This tragedy hinges on the deception that enables Orestes to murder the king and queen, a deception provided entirely by the Tutor. Not only does he fabricate Orestes' death but also tries to further build Clytemnestra's false confidence with distinct allusions to her newly gained safety. He introduces himself to the queen as a bearer of "good news"(667) and upon seeing her mixed reaction to this news he tries to sway her towards confidence with lines like, "My lady, why so sad?"(768) and "So it seems that I have come in vain"(772). The Tutor proves himself to be a master of deception while within his lie subtly glorifying both Orestes and his father. He slips in mention of "Agamemnon, who commanded all / The Greeks at Troy"(694-695) and praises his son as "admired by all"(684), "swift and strong / No less than beautiful"(685-686) and the driver of the finest "Thessalian mares"(703) in the world. An observer of the scene might consider this exaltation a sort of eulogy of the fallen son, but with the knowledge that Orestes will soon rise up to dethrone his parents there is rich irony in such boasting, deep undertones that further solidify the Tutor's position of importance.
In the plays of Sophocles, we see various form and displays of political power. It is shown in a variety of ways. In both plays we see very similar displays of political power. When you think of political power today it is very different to how it was viewed back in the time of Sophocles. Sophocles shows examples of political power in his plays and these examples have many connections to people or things. In King Oedipus, we see an arrogant and very mean king. He cares about what the people need and want but he is arrogant and mean about it at the same time. He is also very paranoid about the people around him. During the time of King Oedipus, the king literally controlled everything. Kings during this time often relied on others when it came to making decisions such as the gods. We can ask many questions when it comes to political power in the plays of Sophocles. Can an arrogant leader really make the right choices for the people? We have many examples of how these leaders used their political power. Political power in both of these stories had tragic outcomes. We can also ask if the rulers were really making mad decisions or if they were really just a victim of some unfortunate events. One thing is for sure, political power was really prevalent in the time of Sophocles and we can see that in both King Oedipus and Antigone. We also get a sense of how society and politics were in this period of time by learning from the writing of Sophocles and the actions of Creon and King
In short, personal opinions play a role in any decision we make or action we take. In spite of this, through the different sources of information, and his dedication to maintaining as close to an unbiased account of history as humanly possible, Thucydides has created a complex work of art that informs future generations, and is, thus, a valuable historical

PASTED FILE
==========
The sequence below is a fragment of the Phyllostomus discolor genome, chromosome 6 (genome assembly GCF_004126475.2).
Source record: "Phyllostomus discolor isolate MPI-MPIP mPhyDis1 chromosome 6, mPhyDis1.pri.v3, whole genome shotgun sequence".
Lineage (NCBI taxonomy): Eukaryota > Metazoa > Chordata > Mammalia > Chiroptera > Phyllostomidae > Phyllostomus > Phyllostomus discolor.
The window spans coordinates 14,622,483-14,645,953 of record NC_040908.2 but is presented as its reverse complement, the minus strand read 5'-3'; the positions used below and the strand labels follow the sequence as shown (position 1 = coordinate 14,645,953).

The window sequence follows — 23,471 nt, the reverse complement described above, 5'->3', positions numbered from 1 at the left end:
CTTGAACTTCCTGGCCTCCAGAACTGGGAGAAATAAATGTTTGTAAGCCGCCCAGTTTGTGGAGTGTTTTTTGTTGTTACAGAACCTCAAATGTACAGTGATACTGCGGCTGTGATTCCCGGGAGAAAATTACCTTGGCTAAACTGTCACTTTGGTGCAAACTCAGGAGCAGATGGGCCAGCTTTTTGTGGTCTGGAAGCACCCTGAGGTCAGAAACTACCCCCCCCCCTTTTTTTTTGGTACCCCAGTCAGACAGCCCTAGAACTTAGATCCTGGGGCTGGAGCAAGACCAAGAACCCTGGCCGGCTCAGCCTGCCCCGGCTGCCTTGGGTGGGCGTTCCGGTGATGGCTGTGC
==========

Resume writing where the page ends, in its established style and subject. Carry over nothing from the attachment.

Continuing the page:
I Thucydides intended his "History" as a source for all time, a general insight into conflicts that answer future questions on all conflict because "events which happen in the past and which (human nature being what it is) will, at some time or other and in much the same ways, be repeated in the future." Thucydides opened with the claim that, "as many wish to consider, clearly, both the things that have happened and the things that will happen in the same or similar way, in accordance with that which is human," will consider his work on the Peloponnesian war as a valuable "possession for all time."
In the fourth year of the Peloponnesian War, the city of Mytilene, revolts against Athens and conspires with Sparta and asks for their assistance. However, these plans for revolt are reported to Athens, who send an army against Mytilene. While under siege, Mytilene’s democratic faction gives up and decides to surrender to Athens. When the Athenian leaders first meet to decide about the fate of the Mytilene people, they decree that all the Mytilene men be put to death, while the women and children be enslaved. The following day, the Athenians decide to put all Mytilene’s to death not just the guilty. However, this time an assembly is called to persuade Athenian officials to reconsider their death penalty. During this assembly, there are two speeches given; one by Cleon and the other by Diodotus; these will be explored in detail in the following paragraphs. As I read Thucydides’ summary, the two speeches serve as contrasts, illustrating the difference between bad and good arguments. Through the following themes/conclusions that will be explored/applied in the paper, this paper argues that Diodotus, not Cleon, makes the better argument: i) Cleon uses the language of un-justice, punishment, irrationality and extreme emotions, which makes his disposition unreasonable; ii) Diodotus uses the language of rationality, justice and intellect which form the basis of a strong argument.